The question was when would India awake from its cynical slumber. When would it find its lost voice.

It took a diminutive elderly soul and a piece of legislation to do the trick. It all began in April when the spirited Gandhian decided to sit on fast to defend his take on a legislation that was meant to rid India of corruption. The cause echoed in the minds of many and for the first time a different breed of people took to the streets. The powers that be were caught unawares as they sprung into damage control by playing to the gallery and inviting the Gandhian to the negotiation table. For them it was a simple delay tactic. They had their own agenda to defend and they did by casting aside the views of civil society and tabling their own legislation. The Gandhian reacted and India responded.

When Anna decided to fast again he would not be alone. India who had sad silent for too many years decided to join the agitation as the cause was one they believed in: corruption had gnawed at them mercilessly for too long and the hubris of the state was getting too much to bear. The state on the other side remained impervious to the pulse of the very people that elected them and unfurled a series of absurd reactions that made the people angrier. The first salvo was of course the favourite weapon in their arsenal: slander! Without a thought a spokesperson decided to call the Gandhian dishonest and brand him and his team as armchair fascists, overground Maoists, closet anarchists. India was outraged and the crowds swelled. As if that was not enough the state decided to act.

Anna was arrested, lodged in the same jail that housed the most corrupt, released all in one day. And as these harebrained actions were taken crowds grew angrier. India took to the streets and Anna remained firm in his resolve. People from all walks of life registered their protest. It was no more a fight for a piece of legislation but for every hurt that had been borne silently and helplessly. Housewives, professionals, students, village folk, retired people, the educated and the illiterate everyone was out to extend support. The media was there to chronicle it all. The powers that be stood exposed. Their arsenal looked strangely inadequate. The bungling lot tried to hide behind a host inane of screens but to no avail. Wonder what they would come up with next.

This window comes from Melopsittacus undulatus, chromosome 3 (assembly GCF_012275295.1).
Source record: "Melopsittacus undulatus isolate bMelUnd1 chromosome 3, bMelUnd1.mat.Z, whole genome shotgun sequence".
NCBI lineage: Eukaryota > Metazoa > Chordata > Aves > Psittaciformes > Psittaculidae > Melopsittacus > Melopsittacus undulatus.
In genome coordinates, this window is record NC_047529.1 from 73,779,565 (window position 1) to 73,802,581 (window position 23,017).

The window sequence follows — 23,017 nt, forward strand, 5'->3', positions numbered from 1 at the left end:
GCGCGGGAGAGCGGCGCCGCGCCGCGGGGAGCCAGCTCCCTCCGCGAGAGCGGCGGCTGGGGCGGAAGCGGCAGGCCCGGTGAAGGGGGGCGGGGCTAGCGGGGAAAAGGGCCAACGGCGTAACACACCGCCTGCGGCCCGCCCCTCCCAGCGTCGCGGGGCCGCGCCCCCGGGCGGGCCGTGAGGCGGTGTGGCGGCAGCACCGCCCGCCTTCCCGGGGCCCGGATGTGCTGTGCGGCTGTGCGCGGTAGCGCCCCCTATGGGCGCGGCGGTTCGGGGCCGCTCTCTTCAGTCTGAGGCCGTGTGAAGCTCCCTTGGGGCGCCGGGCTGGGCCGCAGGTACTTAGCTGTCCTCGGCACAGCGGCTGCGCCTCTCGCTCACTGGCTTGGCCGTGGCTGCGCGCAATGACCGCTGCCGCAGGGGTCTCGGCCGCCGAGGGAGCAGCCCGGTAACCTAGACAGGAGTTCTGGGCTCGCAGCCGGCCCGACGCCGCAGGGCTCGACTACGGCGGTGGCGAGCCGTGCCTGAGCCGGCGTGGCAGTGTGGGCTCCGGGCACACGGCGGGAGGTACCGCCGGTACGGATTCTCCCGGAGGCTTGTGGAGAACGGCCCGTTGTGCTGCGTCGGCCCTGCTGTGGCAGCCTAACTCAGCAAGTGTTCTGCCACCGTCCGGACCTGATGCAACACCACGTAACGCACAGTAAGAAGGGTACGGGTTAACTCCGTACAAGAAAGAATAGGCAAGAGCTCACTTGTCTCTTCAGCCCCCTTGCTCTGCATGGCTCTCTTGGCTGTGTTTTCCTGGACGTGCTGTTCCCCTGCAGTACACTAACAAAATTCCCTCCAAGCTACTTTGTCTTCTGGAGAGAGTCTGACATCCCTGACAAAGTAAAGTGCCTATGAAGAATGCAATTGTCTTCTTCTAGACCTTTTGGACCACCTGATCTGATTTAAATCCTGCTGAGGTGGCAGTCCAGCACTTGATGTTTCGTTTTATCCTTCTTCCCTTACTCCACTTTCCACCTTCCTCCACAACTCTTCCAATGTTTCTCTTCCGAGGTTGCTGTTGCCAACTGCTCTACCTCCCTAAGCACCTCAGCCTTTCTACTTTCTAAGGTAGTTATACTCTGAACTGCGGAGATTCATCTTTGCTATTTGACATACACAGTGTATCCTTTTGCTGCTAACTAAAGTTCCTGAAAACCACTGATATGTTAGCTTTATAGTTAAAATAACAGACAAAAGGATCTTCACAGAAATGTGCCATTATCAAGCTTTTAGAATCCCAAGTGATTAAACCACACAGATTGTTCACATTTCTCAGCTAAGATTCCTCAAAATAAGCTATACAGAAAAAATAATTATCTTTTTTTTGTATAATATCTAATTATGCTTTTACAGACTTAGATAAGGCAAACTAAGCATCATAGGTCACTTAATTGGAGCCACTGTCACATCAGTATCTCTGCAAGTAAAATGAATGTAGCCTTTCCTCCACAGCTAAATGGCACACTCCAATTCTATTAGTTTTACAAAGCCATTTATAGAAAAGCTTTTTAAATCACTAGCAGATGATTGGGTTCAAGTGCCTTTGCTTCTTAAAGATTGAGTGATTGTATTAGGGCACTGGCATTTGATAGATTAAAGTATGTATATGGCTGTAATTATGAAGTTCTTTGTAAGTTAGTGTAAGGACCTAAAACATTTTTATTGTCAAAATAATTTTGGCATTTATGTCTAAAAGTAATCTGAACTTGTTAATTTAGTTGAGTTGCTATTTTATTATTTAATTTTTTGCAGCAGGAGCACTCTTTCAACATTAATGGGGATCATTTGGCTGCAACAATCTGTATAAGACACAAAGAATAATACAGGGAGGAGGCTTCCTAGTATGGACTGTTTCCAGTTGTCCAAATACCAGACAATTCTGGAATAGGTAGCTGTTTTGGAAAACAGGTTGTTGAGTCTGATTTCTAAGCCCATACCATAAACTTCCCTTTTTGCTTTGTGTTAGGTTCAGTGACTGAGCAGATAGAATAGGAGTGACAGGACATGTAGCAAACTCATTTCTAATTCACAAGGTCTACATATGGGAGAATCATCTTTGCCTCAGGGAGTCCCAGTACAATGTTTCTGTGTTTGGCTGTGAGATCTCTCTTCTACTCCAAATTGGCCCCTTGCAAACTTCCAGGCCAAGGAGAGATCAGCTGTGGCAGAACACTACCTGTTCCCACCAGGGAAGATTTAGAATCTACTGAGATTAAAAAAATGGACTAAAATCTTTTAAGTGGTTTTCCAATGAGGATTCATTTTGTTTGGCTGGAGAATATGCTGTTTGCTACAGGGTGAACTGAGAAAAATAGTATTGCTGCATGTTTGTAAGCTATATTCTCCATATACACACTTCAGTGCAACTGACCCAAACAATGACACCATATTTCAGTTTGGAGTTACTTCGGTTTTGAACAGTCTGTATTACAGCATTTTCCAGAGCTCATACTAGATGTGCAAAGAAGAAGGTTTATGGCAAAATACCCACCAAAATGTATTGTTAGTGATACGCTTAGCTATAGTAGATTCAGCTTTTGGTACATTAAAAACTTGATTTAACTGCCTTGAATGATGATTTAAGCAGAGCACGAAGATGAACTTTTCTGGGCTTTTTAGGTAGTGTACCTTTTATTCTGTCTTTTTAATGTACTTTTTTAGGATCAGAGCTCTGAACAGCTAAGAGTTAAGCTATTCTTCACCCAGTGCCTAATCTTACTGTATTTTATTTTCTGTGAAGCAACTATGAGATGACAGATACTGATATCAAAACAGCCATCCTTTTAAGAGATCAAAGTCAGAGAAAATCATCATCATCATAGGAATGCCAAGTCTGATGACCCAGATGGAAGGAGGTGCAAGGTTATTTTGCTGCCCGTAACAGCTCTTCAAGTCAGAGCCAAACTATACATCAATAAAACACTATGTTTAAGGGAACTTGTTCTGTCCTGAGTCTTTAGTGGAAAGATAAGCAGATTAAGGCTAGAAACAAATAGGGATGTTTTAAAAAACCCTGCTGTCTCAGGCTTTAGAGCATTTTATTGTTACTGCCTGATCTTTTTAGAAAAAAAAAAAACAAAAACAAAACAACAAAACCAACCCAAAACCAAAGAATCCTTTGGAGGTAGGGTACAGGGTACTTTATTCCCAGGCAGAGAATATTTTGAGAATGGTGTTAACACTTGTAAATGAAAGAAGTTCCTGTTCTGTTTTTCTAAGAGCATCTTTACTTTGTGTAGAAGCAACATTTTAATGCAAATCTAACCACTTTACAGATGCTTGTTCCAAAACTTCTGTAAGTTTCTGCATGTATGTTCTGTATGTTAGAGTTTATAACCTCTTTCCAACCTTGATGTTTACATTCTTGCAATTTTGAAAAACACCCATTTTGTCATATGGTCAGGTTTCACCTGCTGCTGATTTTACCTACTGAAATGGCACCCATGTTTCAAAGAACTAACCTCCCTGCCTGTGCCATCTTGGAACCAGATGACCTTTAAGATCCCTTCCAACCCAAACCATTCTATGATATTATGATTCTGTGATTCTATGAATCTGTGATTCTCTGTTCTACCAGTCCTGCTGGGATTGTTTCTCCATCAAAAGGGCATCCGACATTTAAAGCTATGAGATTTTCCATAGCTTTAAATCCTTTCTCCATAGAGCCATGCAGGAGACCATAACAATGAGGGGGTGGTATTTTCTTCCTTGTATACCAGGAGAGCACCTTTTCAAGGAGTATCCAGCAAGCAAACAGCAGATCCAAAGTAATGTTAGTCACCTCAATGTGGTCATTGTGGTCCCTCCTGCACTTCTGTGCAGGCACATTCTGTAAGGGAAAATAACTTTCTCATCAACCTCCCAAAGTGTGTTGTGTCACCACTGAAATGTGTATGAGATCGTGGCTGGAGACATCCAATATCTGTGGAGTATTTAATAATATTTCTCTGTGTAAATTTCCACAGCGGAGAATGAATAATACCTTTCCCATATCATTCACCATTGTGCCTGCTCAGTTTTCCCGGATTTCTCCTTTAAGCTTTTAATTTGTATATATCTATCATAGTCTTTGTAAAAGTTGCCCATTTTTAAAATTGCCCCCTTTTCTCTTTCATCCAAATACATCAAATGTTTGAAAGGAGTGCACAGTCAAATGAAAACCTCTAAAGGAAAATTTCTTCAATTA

You may or may not agree with the Anna way. You may or may not agree with his version of the proposed bill but he has managed to stir passions never unleashed before. He has according to the New York Times emerged as the unlikely face of an impassioned people’s movement in India, a public outpouring that has coalesced around fighting corruption but has also tapped into deeper anxieties in a society buffeted by change. He has managed to awake a slumbering India!

We all want to see the monster slain! And we also want to be rid of a government that has lost the pulse of the people. In times where media was non existent, erstwhile rulers disguised themselves as commoners and mingled with the people to gage their mood and opinion. This helped them rule better. It is sad that today when every form of media is blaring the anger of the people our rulers remain aloof and unmoved.

Anna gave us back our voice. Now it is for us to use it in the way we deem right and not let it get once again tinged with cynicism. The ball is undoubtedly in our court. There will be many followers of Antisthenes or Diogenes of Sinope will find many ways to try and deter us, but we need to remain Pollyanna like and believe that the changes we seek with such passion happen soon. There will be enough time for remedies later. And to be a reverse cynic perhaps some form of monster is needed to slay another.

This post is primarily meant to renew faith a lost faith. In the past days I have seen a new face of India, I have seen invisible barriers crossed, I have seen hope. I have seen the India one cannot and should not lose faith in.